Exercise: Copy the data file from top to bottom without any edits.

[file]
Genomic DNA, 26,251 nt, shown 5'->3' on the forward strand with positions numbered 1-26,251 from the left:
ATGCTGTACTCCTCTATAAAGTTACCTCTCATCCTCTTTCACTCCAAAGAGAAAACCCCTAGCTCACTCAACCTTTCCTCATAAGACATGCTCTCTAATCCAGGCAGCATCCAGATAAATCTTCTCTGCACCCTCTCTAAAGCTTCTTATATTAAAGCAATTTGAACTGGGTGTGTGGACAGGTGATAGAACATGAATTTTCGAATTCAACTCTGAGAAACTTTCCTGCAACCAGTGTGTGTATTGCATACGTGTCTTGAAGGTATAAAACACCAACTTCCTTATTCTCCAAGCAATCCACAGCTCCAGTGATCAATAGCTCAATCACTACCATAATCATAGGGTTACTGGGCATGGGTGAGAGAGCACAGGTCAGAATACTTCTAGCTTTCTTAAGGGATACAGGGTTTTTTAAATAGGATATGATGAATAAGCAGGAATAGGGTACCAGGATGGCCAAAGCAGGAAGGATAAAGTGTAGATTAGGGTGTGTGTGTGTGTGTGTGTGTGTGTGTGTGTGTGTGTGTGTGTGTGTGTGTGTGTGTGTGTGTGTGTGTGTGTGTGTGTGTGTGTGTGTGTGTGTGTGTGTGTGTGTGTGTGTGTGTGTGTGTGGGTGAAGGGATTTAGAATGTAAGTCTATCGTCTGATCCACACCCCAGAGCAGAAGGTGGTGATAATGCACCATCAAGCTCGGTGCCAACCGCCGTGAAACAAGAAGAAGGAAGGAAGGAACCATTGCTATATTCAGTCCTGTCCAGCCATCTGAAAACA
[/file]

Genomic DNA, 26,251 nt, shown 5'->3' on the forward strand with positions numbered 1-26,251 from the left:
ATGCTGTACTCCTCTATAAAGTTACCTCTCATCCTCTTTCACTCCAAAGAGAAAACCCCTAGCTCACTCAACCTTTCCTCATAAGACATGCTCTCTAATCCAGGCAGCATCCAGATAAATCTTCTCTGCACCCTCTCTAAAGCTTCTTATATTAAAGCAATTTGAACTGGGTGTGTGGACAGGTGATAGAACATGAATTTTCGAATTCAACTCTGAGAAACTTTCCTGCAACCAGTGTGTGTATTGCATACGTGTCTTGAAGGTATAAAACACCAACTTCCTTATTCTCCAAGCAATCCACAGCTCCAGTGATCAATAGCTCAATCACTACCATAATCATAGGGTTACTGGGCATGGGTGAGAGAGCACAGGTCAGAATACTTCTAGCTTTCTTAAGGGATACAGGGTTTTTTAAATAGGATATGATGAATAAGCAGGAATAGGGTACCAGGATGGCCAAAGCAGGAAGGATAAAGTGTAGATTAGGGTGTGTGTGTGTGTGTGTGTGTGTGTGTGTGTGTGTGTGTGTGTGTGTGTGTGTGTGTGTGTGTGTGTGTGTGTGTGTGTGTGTGTGTGTGTGTGTGTGTGTGTGTGTGTGTGTGTGTGTGTGTGGGTGAAGGGATTTAGAATGTAAGTCTATCGTCTGATCCACACCCCAGAGCAGAAGGTGGTGATAATGCACCATCAAGCTCGGTGCCAACCGCCGTGAAACAAGAAGAAGGAAGGAAGGAACCATTGCTATATTCAGTCCTGTCCAGCCATCTGAAAACA